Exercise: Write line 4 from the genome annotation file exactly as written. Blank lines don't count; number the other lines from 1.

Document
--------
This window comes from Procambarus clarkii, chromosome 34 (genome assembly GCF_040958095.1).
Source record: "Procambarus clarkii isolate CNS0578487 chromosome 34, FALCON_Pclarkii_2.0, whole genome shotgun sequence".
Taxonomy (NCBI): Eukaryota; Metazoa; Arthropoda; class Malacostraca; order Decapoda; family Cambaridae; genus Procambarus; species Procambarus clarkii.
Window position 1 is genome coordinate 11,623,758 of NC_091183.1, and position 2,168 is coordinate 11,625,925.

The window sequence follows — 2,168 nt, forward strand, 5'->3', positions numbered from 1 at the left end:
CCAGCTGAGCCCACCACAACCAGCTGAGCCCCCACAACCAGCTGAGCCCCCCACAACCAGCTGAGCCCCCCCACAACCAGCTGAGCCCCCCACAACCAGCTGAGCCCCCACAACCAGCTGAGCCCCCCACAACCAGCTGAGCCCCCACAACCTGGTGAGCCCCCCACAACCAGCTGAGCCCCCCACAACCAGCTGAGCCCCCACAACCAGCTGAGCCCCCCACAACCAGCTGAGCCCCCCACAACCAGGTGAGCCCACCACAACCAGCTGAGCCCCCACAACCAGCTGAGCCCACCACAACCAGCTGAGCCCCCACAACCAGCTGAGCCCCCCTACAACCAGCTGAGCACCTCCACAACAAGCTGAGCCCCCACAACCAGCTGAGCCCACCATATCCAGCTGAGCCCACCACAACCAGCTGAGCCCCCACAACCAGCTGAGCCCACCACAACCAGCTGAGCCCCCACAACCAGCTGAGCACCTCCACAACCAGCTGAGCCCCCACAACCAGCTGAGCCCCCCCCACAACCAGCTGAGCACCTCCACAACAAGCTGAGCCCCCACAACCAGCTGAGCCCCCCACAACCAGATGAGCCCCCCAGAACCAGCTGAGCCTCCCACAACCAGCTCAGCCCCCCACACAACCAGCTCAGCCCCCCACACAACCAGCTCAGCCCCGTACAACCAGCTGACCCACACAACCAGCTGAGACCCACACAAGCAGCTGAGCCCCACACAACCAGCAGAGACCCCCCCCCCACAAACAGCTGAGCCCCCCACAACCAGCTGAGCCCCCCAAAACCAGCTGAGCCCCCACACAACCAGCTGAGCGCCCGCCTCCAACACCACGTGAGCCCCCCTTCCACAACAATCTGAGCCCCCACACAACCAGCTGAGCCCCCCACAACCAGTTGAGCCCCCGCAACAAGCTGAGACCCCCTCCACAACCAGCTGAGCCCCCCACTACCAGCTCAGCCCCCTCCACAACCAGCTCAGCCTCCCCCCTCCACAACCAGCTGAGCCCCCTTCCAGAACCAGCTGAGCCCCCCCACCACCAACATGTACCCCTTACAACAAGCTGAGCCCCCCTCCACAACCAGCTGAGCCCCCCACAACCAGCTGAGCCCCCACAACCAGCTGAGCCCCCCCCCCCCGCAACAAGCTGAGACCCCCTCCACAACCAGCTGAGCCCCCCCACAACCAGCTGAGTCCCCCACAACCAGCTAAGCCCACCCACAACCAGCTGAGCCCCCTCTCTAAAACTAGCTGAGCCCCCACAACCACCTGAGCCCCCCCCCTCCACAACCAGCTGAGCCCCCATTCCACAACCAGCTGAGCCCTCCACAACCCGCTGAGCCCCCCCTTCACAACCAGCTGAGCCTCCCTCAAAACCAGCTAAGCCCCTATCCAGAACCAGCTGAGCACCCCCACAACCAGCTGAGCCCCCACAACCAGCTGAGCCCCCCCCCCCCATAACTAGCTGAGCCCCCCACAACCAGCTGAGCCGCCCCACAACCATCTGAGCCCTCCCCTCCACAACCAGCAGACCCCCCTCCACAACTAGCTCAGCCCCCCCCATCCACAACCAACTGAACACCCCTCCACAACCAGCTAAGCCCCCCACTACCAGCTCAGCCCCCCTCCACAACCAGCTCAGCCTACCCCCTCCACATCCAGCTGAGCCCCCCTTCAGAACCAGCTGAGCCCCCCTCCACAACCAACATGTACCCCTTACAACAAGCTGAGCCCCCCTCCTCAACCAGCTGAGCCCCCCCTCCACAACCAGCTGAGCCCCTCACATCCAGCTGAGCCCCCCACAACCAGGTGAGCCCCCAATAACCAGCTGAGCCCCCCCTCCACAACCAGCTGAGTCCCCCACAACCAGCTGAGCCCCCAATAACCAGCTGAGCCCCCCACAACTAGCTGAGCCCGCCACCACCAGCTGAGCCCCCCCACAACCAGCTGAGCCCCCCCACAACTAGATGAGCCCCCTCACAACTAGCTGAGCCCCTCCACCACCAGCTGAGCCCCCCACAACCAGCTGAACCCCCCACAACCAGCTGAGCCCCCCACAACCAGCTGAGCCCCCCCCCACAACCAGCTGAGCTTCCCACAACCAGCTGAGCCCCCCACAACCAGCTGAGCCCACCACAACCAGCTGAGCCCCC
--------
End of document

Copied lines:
Window position 1 is genome coordinate 11,623,758 of NC_091183.1, and position 2,168 is coordinate 11,625,925.